Venture, hedge and secondary funds are bidding for stakes in startups with banking ties to SVB Financial Group’s failed Silicon Valley Bank at a steep discount.
The average bid discount for venture-backed companies traded on Vancouver-based Hiive – a platform that helps shareholders find buyers for their stakes – is now 57.3%, up from 51.7% in February. A significant proportion of companies on the platform are exposed to Silicon Valley Bank through either loans or deposits, according to Hiive founder and Chief Executive Officer Sim Desai.
Still, the number of total bids and asks dropped by a fifth since news of Santa Clara, California-based SVB’s struggles emerged late Wednesday and its Silicon Valley Bank was taken over by regulators Friday, with completed transactions falling as well, Desai said.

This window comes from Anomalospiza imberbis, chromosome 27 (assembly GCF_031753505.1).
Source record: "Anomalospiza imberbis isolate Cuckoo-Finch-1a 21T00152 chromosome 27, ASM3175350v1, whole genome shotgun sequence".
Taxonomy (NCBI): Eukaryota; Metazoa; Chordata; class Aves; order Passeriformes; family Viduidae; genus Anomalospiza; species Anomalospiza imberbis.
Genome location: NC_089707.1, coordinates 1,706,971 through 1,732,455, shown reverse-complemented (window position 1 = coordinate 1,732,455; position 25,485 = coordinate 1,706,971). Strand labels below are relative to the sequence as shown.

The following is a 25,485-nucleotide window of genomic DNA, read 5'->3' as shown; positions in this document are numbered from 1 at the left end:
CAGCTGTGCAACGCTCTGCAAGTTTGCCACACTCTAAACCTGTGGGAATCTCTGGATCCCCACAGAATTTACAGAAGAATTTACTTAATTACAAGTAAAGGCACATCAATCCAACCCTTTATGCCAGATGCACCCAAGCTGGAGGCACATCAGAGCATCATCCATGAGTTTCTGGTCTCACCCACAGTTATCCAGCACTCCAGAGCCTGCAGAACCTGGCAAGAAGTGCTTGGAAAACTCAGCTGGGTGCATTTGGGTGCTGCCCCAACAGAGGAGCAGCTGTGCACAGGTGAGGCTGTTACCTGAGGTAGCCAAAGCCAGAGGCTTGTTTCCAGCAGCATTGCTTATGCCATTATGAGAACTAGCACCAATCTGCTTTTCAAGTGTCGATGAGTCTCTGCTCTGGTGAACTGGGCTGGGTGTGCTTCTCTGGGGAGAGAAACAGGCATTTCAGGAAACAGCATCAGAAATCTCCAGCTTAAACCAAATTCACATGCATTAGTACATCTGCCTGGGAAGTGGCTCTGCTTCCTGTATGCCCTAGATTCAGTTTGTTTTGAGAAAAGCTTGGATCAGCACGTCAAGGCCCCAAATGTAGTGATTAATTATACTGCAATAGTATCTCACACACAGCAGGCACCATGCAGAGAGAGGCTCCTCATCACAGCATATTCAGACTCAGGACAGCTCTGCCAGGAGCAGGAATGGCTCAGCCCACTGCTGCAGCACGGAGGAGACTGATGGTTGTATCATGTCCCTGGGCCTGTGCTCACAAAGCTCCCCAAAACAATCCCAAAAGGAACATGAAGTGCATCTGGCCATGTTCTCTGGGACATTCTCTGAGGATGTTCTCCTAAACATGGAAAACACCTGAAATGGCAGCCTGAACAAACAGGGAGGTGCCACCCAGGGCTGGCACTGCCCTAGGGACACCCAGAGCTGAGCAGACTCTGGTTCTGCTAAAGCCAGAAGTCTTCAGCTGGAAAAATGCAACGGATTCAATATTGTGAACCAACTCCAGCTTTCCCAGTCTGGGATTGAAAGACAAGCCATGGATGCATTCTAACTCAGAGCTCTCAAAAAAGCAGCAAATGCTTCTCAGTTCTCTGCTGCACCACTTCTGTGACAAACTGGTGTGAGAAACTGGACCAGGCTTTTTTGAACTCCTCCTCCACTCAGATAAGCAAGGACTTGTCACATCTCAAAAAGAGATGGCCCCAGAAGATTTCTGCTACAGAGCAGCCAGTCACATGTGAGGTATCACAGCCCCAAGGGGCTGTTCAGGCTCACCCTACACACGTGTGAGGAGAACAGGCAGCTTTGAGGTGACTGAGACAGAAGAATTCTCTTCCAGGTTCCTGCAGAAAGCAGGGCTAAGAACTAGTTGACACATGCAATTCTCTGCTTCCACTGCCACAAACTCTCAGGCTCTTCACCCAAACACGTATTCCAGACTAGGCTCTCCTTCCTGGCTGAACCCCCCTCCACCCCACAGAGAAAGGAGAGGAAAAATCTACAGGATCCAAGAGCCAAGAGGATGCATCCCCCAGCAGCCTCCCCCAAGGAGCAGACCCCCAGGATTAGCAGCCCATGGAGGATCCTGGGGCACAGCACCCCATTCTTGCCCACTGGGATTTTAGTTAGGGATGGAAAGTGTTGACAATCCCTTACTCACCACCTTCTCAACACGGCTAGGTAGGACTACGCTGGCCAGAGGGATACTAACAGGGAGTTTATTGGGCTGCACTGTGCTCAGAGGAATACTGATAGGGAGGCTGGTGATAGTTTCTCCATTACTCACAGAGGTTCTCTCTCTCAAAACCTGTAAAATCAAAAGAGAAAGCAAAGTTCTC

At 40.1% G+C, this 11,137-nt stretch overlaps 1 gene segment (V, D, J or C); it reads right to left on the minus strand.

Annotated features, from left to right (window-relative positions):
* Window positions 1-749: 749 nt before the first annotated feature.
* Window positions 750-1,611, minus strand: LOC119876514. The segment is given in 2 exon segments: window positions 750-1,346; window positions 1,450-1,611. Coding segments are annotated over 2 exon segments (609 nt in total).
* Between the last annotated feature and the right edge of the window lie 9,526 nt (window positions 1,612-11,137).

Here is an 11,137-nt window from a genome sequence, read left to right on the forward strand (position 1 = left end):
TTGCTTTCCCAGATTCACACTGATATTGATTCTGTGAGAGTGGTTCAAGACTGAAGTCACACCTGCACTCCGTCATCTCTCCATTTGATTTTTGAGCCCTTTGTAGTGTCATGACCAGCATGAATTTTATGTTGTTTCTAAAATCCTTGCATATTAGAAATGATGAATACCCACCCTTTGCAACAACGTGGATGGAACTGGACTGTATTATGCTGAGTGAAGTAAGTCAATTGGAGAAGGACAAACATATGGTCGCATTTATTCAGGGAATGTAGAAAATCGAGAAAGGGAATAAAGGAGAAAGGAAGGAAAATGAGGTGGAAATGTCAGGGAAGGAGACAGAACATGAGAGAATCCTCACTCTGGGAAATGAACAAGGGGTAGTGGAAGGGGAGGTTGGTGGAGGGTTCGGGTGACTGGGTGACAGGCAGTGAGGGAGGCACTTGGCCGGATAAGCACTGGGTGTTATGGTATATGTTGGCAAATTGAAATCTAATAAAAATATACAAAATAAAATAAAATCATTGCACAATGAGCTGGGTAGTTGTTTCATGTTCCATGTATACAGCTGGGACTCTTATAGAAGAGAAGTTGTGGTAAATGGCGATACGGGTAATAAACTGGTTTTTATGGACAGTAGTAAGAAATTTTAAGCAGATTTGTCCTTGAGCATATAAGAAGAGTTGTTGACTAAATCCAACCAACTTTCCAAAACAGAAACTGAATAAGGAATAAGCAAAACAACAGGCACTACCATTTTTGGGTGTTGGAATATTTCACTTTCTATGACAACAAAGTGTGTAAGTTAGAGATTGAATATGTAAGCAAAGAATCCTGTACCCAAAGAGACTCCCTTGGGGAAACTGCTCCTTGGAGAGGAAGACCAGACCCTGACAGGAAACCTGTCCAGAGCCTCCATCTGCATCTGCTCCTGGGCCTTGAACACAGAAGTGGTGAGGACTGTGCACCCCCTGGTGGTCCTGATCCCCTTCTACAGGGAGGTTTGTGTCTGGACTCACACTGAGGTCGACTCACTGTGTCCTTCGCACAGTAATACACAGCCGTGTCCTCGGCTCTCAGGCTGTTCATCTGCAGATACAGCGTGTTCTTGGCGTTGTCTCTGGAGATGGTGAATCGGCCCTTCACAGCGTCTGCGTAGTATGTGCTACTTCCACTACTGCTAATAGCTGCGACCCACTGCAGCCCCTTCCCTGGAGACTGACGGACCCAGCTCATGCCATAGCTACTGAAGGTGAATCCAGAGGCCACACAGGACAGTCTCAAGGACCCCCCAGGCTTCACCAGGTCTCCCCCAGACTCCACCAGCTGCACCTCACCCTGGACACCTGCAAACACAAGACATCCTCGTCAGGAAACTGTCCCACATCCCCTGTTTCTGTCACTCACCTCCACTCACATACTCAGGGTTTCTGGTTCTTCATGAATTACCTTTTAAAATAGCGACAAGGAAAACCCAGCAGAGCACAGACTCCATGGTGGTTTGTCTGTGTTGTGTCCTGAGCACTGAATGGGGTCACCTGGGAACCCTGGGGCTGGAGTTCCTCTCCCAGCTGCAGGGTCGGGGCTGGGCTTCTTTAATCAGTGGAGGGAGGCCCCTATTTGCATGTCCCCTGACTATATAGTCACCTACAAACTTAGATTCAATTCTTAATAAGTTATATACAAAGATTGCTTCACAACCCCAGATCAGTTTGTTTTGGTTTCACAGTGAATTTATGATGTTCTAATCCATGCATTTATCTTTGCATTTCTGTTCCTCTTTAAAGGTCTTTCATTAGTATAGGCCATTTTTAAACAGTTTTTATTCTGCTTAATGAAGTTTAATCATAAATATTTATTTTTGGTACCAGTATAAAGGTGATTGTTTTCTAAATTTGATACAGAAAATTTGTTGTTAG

“Lower liquidity is a natural result of a financial shock like this, and will likely lead to lower pricing and potentially some distress,” he said. The Hiive trading platform saw a surge of more than 100% in the number of users logging in to search or view pricing for securities, likely reflecting an interest “from market participants in understanding the impact of SVB.”
Silicon Valley Bank fell into Federal Deposit Insurance Corp. receivership on Friday, after its tech startup customer base pulled deposits. The tumult left startups worried about whether they’ll have enough capital on hand to make payroll or stay afloat. The FDIC requested bids from potential buyers of SVB’s business, but moved on Sunday to assure the bank’s customers that they will be able to access their insured and uninsured deposits.
“Depositors will have access to all of their money starting Monday, March 13,” the Treasury Department, Federal Reserve and Federal Deposit Insurance Corp. said in a joint statement Sunday.